EP. 67 Successful Business Leaders Make Decisions Based On Employee Supremacy
Play • 29 min

When making strategic decisions, who's supreme? Shareholders or employees? On today's podcast, Andy Alsop, CEO of The Receptionist, shares his enthusiasm for building a truly hybrid company where the focus and attention is on prioritizing employees over shareholders. 

What is Employee Supremacy?
Shareholder supremacy, a term coined by Milton Friedman in the 70’s and 80’s, was basically about decision making. Under shareholder supremacy, leaders are responsible for increasing the value of shares to each one of the company's investors, and every decision is based around that mission.

For example, under shareholder supremacy, if you're trying to determine how much to invest in  employee benefits (an expense that is seen as primarily negatively impacting  the bottom line) you naturally want to drive the cost of benefits down to the lowest possible amount. You would choose the bare minimum necessary to continue to attract employees so that you can increase profits and thus shareholder value.

Alternatively, with an Employee Supremacy mindset, you want to increase the amount of benefits that your employees have. Doing this helps your employees feel secure, feel that thecompany trusts them, and gives them a sense of ease knowing that they aren’t going to have to worry about whether they can make ends meet in the case of an emergency because those benefits are there for them.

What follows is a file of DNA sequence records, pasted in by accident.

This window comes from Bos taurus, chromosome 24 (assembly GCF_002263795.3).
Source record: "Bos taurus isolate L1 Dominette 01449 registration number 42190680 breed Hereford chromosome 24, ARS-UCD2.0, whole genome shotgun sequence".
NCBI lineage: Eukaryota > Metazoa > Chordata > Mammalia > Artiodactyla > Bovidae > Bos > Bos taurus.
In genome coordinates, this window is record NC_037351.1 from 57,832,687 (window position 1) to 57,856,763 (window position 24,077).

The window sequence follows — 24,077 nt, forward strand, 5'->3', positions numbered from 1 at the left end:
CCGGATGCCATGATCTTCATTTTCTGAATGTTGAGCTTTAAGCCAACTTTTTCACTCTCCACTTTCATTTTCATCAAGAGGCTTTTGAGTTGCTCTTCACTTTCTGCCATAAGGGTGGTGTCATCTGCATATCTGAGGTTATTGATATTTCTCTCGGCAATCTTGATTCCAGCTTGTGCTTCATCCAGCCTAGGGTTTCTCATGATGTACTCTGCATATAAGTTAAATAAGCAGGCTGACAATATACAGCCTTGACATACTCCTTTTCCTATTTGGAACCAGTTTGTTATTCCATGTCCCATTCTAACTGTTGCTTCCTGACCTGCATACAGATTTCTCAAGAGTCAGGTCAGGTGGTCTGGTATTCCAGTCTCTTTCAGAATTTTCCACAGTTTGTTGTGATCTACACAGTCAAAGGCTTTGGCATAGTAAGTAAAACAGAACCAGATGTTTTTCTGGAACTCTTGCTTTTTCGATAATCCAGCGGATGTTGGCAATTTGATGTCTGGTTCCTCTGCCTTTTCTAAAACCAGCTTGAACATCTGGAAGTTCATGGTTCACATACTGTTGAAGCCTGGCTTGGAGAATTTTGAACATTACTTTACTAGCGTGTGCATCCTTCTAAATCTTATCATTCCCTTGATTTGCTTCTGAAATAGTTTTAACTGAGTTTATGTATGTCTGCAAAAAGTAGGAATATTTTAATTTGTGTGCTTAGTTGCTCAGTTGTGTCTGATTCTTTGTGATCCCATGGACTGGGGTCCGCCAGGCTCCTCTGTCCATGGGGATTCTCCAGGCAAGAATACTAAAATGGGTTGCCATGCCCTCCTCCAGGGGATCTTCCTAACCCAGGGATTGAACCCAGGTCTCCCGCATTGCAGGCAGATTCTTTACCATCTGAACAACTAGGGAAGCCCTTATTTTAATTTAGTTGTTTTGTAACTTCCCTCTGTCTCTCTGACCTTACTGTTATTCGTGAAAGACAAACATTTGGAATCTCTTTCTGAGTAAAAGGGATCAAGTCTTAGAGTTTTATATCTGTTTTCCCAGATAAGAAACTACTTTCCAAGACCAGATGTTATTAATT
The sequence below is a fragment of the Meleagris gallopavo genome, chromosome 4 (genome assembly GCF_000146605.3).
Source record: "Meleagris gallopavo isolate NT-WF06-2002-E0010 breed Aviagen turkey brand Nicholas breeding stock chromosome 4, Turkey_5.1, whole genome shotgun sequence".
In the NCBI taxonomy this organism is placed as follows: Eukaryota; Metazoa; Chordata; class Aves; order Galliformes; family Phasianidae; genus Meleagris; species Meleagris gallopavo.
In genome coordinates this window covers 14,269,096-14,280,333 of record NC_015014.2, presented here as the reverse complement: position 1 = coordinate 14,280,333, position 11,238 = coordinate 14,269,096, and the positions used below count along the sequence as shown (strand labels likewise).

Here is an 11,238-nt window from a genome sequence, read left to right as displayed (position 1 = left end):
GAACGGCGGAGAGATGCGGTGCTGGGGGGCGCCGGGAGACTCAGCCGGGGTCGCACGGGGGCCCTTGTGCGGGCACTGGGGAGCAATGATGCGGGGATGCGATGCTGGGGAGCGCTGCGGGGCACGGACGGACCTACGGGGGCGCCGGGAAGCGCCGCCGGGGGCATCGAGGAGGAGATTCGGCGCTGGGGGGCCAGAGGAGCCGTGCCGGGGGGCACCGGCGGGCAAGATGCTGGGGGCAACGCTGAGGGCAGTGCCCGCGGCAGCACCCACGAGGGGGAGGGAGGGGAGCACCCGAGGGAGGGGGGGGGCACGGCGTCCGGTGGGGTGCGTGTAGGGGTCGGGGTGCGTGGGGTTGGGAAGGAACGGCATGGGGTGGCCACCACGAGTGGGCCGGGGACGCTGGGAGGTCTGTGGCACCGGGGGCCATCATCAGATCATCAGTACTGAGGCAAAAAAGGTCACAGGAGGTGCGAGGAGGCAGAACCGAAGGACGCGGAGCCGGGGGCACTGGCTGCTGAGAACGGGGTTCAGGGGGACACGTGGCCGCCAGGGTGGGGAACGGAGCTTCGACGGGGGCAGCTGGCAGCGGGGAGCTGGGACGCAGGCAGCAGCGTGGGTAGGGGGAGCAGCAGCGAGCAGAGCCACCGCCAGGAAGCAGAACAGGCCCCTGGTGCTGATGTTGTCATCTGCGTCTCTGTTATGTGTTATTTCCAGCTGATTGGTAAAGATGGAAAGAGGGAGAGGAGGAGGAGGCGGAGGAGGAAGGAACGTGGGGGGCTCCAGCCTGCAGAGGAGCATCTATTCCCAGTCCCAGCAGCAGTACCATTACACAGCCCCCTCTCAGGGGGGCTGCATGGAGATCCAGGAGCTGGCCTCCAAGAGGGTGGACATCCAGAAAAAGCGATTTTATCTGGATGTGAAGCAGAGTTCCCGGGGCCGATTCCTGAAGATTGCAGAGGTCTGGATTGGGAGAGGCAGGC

The result: your employees feel valued, safe and have greater trust in the  company they work for. And when employees feel trusted and trust the company, they make decisions that are in the best interest of the company, allowing them to better serve their customers.  

Under the employee supremacy mindset, when leaders make decisions, they increase productivity with their company, give better service to their customers, and create trusting teams that help achieve their company’s mission and goals. In the end both methods drive shareholder value but focusing on employee supremacy drives shareholder value more quickly.

Decision Making Examples from an “Employee Supremacy” Mindset

When COVID hit, Andy and his leadership team did three things:
Implemented a COVID Family Travel Program

--The company paid to send young, single workers to fly home to their families, 
Improved Health Benefits

--They eliminated insurance premium contributions for employees, and increased the contribution towards families. 

Instituted the company’s Just Cause

--Focusing on the company’s employees and its community, they have changed how the leaders make decisions.

Because of these three decisions based on “Employee Supremacy,” they learned that making all of these decisions during a pandemic the team knew they were with a company that was focused, not on short-term results, but on the “long game.”  They created what Simon Sinek describes as “Trusting Teams.”

The Role of Company Values and a Just Cause in Employee Supremacy

At The Receptionist, their values are an acronym called FABRIC (Fun, Authentic, Bold, Respectful, Innovative and Collaborative). Andy says the important part of core values is you actually have to live them. Could potential candidates who are seeking a position at your company actually see those values being lived out? During the pandemic their company chose to fall back on those values and really focused on making sure that these values became a part of daily-life working at their company. 

Read the full summary here

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